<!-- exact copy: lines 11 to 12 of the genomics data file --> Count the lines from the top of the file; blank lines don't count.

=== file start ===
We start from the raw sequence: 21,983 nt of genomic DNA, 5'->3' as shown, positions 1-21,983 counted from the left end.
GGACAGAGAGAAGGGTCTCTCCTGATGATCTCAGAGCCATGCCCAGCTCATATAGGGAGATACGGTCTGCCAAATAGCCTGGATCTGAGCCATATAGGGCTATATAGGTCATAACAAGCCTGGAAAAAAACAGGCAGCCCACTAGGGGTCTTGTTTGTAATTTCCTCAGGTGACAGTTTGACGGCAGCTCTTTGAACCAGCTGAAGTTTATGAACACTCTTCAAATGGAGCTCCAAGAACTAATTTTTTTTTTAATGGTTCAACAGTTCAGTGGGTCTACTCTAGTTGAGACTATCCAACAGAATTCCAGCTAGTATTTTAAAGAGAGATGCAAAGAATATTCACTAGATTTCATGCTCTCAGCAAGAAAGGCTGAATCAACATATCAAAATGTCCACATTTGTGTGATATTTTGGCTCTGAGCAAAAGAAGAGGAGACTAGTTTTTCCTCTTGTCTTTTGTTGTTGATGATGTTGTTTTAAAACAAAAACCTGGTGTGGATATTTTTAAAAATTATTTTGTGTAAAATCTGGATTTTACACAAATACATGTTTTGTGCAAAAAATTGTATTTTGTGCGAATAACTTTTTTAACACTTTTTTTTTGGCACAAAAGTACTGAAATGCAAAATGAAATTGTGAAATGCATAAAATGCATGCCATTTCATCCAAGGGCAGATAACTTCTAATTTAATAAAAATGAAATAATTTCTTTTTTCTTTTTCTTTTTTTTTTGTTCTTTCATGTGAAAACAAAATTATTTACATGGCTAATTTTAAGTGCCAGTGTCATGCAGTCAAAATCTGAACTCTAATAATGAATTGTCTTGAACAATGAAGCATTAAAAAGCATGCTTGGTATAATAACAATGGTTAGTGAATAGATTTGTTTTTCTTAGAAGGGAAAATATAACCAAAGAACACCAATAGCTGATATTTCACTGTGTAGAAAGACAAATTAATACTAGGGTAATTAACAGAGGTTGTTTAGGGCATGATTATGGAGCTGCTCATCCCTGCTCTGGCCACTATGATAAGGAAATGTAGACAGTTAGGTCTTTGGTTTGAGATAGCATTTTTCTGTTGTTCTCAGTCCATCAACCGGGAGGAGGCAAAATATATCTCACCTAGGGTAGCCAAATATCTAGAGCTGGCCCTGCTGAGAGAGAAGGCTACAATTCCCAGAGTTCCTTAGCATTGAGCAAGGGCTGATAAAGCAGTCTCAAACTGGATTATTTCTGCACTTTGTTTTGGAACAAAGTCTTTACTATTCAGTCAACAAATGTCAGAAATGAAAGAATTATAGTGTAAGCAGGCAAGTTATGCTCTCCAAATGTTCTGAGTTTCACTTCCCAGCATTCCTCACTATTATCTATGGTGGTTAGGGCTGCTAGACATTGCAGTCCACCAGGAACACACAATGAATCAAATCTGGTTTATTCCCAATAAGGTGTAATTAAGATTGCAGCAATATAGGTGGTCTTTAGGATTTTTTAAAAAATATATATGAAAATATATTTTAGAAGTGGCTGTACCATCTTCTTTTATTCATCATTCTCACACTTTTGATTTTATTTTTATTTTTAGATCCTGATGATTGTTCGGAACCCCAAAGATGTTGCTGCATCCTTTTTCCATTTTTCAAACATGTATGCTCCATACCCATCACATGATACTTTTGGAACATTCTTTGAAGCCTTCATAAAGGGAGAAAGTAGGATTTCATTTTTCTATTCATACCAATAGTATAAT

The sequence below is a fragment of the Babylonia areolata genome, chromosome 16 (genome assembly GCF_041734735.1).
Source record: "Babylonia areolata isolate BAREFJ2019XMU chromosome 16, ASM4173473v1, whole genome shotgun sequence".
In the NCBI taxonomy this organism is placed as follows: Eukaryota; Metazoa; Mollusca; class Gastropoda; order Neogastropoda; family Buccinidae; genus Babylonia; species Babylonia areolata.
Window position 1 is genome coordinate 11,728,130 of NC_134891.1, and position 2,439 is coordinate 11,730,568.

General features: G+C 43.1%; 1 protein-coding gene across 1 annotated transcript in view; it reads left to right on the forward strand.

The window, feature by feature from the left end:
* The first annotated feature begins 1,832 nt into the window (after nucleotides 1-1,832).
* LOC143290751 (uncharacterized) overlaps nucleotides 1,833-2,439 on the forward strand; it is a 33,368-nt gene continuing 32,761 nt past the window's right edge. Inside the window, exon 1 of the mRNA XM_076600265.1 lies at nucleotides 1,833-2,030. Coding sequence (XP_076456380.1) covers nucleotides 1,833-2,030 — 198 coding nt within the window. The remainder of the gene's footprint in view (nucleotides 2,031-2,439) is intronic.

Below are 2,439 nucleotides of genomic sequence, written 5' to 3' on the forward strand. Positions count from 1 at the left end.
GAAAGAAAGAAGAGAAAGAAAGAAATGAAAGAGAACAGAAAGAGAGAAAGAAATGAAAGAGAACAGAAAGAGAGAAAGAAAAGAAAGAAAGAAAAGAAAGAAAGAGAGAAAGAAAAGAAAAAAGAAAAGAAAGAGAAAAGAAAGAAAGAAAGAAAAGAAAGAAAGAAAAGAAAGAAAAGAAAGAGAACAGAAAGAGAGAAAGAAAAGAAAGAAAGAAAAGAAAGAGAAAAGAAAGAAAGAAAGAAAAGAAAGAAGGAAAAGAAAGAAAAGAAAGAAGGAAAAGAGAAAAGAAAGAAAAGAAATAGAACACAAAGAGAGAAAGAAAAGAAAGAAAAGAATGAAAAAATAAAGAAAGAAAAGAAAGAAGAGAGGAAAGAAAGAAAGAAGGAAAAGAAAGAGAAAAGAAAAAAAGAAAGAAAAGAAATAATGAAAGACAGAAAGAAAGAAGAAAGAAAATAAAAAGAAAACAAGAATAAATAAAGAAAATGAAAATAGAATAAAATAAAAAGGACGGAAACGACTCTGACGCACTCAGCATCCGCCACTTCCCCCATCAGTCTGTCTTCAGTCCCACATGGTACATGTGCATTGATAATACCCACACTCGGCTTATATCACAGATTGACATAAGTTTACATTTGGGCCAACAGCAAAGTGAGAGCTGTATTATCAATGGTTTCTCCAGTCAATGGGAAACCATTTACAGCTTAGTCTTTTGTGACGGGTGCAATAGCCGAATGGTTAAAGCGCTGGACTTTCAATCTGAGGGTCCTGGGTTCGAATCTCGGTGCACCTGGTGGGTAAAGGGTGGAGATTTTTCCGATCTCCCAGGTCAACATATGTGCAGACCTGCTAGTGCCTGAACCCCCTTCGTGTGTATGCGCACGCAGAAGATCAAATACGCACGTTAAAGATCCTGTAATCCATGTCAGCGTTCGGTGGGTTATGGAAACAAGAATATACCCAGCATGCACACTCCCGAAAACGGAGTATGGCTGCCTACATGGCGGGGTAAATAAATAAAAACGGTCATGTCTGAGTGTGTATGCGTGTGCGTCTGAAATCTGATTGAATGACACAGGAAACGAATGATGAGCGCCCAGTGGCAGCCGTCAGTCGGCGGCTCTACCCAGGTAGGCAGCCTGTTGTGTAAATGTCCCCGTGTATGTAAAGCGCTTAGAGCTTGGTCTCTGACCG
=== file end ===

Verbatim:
Below are 2,439 nucleotides of genomic sequence, written 5' to 3' on the forward strand. Positions count from 1 at the left end.
GAAAGAAAGAAGAGAAAGAAAGAAATGAAAGAGAACAGAAAGAGAGAAAGAAATGAAAGAGAACAGAAAGAGAGAAAGAAAAGAAAGAAAGAAAAGAAAGAAAGAGAGAAAGAAAAGAAAAAAGAAAAGAAAGAGAAAAGAAAGAAAGAAAGAAAAGAAAGAAAGAAAAGAAAGAAAAGAAAGAGAACAGAAAGAGAGAAAGAAAAGAAAGAAAGAAAAGAAAGAGAAAAGAAAGAAAGAAAGAAAAGAAAGAAGGAAAAGAAAGAAAAGAAAGAAGGAAAAGAGAAAAGAAAGAAAAGAAATAGAACACAAAGAGAGAAAGAAAAGAAAGAAAAGAATGAAAAAATAAAGAAAGAAAAGAAAGAAGAGAGGAAAGAAAGAAAGAAGGAAAAGAAAGAGAAAAGAAAAAAAGAAAGAAAAGAAATAATGAAAGACAGAAAGAAAGAAGAAAGAAAATAAAAAGAAAACAAGAATAAATAAAGAAAATGAAAATAGAATAAAATAAAAAGGACGGAAACGACTCTGACGCACTCAGCATCCGCCACTTCCCCCATCAGTCTGTCTTCAGTCCCACATGGTACATGTGCATTGATAATACCCACACTCGGCTTATATCACAGATTGACATAAGTTTACATTTGGGCCAACAGCAAAGTGAGAGCTGTATTATCAATGGTTTCTCCAGTCAATGGGAAACCATTTACAGCTTAGTCTTTTGTGACGGGTGCAATAGCCGAATGGTTAAAGCGCTGGACTTTCAATCTGAGGGTCCTGGGTTCGAATCTCGGTGCACCTGGTGGGTAAAGGGTGGAGATTTTTCCGATCTCCCAGGTCAACATATGTGCAGACCTGCTAGTGCCTGAACCCCCTTCGTGTGTATGCGCACGCAGAAGATCAAATACGCACGTTAAAGATCCTGTAATCCATGTCAGCGTTCGGTGGGTTATGGAAACAAGAATATACCCAGCATGCACACTCCCGAAAACGGAGTATGGCTGCCTACATGGCGGGGTAAATAAATAAAAACGGTCATGTCTGAGTGTGTATGCGTGTGCGTCTGAAATCTGATTGAATGACACAGGAAACGAATGATGAGCGCCCAGTGGCAGCCGTCAGTCGGCGGCTCTACCCAGGTAGGCAGCCTGTTGTGTAAATGTCCCCGTGTATGTAAAGCGCTTAGAGCTTGGTCTCTGACCG